Take a Meditation Break!

Via Joseph Emet
on Feb 3, 2015
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Include meditation in your daily routine.

Do you ever feel as if you are on a treadmill?

Or as if you are slowly heading towards an outcome that you dread?

Take a meditation break.

When I take a meditation break, I feel invigorated, full of enthusiasm and I have a clear idea as to which way I want to go. Sometimes, it is in a totally different direction from what I imagined before sitting down.

Meditation has opened doors that I did not even know were there. It feels like consulting the larger part of who I am—it is like connecting with the source. A coffee break does not do that for me.

A meditation break can be 15 or 20 minutes long, and it does three essential things:

1. It relaxes you.

The first step in mindfulness meditation is calming the mind. Following the breath, getting in touch with the sensations coming from the body, and just observing your thoughts, instead of following them, relaxes the mind. But mind and body are not separate, and calming the mind also relaxes the body. As the mind feels calmer, it in turn relaxes its grip on the body and lets go. This is essential for relieving feelings of tenseness—a calm mind and a relaxed body go together. You see things more clearly when you are calm and relaxed.

2. It creates perspective.

Perspective is what you get when you move back from something that is close. As you do that, you see the larger picture. You see what is around, and get a feeling of context. You see connections. As you are sipping from it, a coffee mug looks huge—as large as the building across the street. As you move the mug further out, the distorted sense of comparative size that it assumed slowly dissipates. You see the mug in perspective. Something similar happens during a meditation break to issues that loomed large in the stress of the moment.

3. Gets you out of a rut.

When I try to solve the little problems of everyday life in my usual way, my mind may be running around the ruts that created the problem in the first place. A period of meditation stops the running around and gives my mind a break. Then it is possible to start fresh in a new direction. Normally, we look outward, and see problems out there. In meditation, we look inward, and also notice the portion of the problem that we are creating with our attitude. Often our problem attitude is obvious to everyone else, because they are looking outward, and they see us as we are. When we take a meditation break, we also begin to see ourselves more objectively, because in meditation we become observers. We switch from being the thinker to being the one who observes the thinker and her thoughts.

For me, including meditation in my day is a recipe for inspired living.

In a number of workplaces a meditation break is offered as part of the lunch period. A meeting room can be used for this purpose. If presently this is not happening where you work, you can suggest it, for fortunately there is enough research supporting its benefits. I know two people who initiated such a practice at their workplaces.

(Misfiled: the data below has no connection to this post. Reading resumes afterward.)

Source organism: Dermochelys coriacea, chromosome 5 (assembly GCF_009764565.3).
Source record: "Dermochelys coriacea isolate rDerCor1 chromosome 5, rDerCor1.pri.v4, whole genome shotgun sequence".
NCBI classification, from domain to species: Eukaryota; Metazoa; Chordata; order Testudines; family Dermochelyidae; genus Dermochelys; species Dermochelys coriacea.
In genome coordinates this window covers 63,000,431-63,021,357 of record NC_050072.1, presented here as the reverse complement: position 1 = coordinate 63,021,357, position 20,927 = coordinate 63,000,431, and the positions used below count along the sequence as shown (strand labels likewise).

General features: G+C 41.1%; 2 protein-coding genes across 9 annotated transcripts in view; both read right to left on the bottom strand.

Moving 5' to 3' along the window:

If you are taking the initiative, you can use a few soft sounds on the bell to start the meditation period. Often people find it helpful to have the bell sound every few minutes, as it helps them to stay on track.

You can also walk instead of sit during your meditation break. Just use part of your lunch period, or the time you have for a coffee break during the workday, but make sure that your mind comes along for the walk also. Do not leave your mind behind, still at work. Walking can be a meditative experience when body and mind are together as you walk.

Oddly enough, for some of us, a meditation break can be easier to fit in during the workday than during the weekend, or during a time when we are not working. During those times we are less careful with our schedule, and less aware of “where time goes.” Or we can just forget. Putting it on the calendar or agenda ahead of time can help.

Integrating a period of meditation in my daily life has been very helpful to me. Meditation is not an activity separate from daily life. My daily life colors the meditation period—I do not meditate in a vacuum, so to speak. And the meditation period informs my day. Each day is different, and so is each meditation period.

I find an added benefit in calling my meditation period a meditation break: this way, instead of sounding like something extra that I have to do, it sounds like a break from doing other things!
~

Relephant:

Chogyam Trungpa Rinpoche: Meditation 101.

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Author: Joseph Emet

Editor: Travis May

Photo:  Flickr/Sage Ross


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About Joseph Emet

 Joseph Emet is the author of the award winning book, Buddha’s Book of Sleep, published by Tarcher/Penguin. His other books for Tarcher/Penguin are Buddha’s Book of Stress Reduction, and the forthcoming Buddha’s Book of Meditation. You can reach him at his website here.

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